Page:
Non-banking finance companies (NBFCs), barring a few housing finance companies (HFCs), are going slow on cutting their lending rates, as, according to them, credit growth has been tepid. These companies have opted for protecting their margins. At the start of the current financial year, most banks reduced their lending rates and after the sharp rate cut by the Reserve Bank of India (RBI) last month, there was one more round of lending rate cut by banks. As a result, the base rate or the minimum rate at which banks lend has come down by 55 to 70 basis points. Since the start of 2015, RBI has cut the repo rate or the rate at which banks borrow from the central bank by 125 basis points. “The rates of NBFCs are not like bank rates. It depends upon the demand for credit. If the demand is good, then definitely we will cut rates. Business people do not only look at interest rates as the primary driver for taking loans. We lend to individuals and small businesses. In the second half of the financial year, I think there will be some credit pick up.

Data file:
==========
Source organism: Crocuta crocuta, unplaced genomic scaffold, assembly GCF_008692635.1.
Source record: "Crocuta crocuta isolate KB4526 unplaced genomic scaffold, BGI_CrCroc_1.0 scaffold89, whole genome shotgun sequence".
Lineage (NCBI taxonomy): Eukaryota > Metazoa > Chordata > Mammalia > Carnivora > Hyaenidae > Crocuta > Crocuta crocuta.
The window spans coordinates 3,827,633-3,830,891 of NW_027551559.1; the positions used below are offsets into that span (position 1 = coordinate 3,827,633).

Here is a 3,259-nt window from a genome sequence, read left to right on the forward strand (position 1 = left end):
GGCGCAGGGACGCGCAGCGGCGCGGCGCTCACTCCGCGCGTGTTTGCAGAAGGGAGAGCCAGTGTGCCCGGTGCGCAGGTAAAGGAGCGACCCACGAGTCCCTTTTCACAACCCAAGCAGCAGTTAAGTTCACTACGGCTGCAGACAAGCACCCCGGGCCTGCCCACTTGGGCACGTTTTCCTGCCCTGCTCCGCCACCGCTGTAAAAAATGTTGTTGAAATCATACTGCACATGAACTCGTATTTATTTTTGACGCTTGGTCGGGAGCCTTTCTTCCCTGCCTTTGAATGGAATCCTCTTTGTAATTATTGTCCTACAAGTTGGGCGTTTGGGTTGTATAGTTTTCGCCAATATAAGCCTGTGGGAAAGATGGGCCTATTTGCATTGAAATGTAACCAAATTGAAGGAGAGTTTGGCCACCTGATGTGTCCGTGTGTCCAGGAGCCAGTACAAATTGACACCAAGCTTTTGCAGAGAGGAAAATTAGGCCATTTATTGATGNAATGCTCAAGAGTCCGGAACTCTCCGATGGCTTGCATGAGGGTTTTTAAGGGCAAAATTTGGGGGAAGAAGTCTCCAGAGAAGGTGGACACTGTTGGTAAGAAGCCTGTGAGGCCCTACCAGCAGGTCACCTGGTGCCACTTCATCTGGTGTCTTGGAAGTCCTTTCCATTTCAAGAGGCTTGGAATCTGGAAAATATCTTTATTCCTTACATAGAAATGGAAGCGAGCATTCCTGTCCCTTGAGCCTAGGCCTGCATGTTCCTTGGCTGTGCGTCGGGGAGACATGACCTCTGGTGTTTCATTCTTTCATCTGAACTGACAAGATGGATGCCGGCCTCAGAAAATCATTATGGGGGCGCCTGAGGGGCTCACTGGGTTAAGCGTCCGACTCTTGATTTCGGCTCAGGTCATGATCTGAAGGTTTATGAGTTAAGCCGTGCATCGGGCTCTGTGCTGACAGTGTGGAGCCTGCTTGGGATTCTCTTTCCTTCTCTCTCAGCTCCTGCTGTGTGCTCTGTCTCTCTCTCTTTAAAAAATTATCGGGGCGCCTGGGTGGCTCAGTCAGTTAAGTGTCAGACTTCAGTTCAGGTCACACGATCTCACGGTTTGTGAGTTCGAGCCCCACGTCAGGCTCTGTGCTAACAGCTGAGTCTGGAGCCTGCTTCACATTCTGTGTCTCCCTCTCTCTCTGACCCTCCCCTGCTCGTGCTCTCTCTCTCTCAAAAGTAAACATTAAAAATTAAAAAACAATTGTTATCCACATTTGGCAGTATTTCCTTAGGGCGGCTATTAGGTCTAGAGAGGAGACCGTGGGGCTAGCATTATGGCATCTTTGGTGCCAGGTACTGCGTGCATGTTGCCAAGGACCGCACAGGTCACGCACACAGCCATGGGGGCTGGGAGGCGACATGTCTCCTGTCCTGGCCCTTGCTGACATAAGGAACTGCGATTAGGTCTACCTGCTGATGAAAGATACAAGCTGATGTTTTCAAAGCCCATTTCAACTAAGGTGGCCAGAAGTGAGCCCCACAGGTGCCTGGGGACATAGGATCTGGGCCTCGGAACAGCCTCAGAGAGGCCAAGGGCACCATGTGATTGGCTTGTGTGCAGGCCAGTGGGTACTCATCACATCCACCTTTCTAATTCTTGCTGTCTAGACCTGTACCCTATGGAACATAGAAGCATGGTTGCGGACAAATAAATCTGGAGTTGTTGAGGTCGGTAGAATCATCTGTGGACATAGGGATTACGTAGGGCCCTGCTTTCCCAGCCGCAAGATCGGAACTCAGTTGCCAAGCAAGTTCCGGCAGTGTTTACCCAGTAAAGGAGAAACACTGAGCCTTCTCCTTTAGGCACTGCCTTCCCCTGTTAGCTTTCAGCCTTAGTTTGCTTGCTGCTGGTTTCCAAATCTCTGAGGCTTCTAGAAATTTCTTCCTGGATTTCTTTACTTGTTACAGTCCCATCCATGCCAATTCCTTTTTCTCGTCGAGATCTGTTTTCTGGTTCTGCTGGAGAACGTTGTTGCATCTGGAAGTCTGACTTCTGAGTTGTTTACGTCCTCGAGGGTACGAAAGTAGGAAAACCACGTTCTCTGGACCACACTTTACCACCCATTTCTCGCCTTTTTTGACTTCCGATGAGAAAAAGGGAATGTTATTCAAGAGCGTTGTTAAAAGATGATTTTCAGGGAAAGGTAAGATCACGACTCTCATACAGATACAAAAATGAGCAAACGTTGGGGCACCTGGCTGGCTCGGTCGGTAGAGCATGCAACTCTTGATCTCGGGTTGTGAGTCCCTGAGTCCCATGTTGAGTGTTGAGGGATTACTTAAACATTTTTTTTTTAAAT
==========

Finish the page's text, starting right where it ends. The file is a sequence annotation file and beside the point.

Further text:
That time we will definitely reduce interest rates,” said Umesh Revankar, managing directo of Shriram Transport Finance Company. Revankar added their average cost of funds since the beginning of this financial year had come down by 20 basis points. Since the impact of the repo rate cuts were transmitted more in the capital market, many NBFCs had shifted their borrowing more by way of corporate bonds and commercial papers rather than bank borrowing. Ananda Bhoumik, managing director and chief analytical officer at India Ratings and Research, said barring a few large finance companies most of the NBFCs continue depend on banks for most of their funding requirements. Banks have done small cuts to lending rates till date, offering little benefit of reduction in costs to finance firms. This put limit on how much they can reduce the lending rate. Also, bulk of lending by finance companies is done at fixed rate. So change in rates for existing customers would only happen at the time of reset. In effect, process is gradual, he added. There is exception in one segment — loan against properties — where loan rates have declined by over 100 basis points to 12-13 per cent in the last three years. This is more in response to competition for private sector banks who have become aggressive in this segment. “For most of the housing finance companies or the NBFCs, they try to do it (the lending rate cut) at the end of the month or quarter. Our board meeting will happen and after that we will do it. Soon we will be announcing it because our cost of funds has been coming down,” said Sam Ghosh, executive director at Reliance Capital.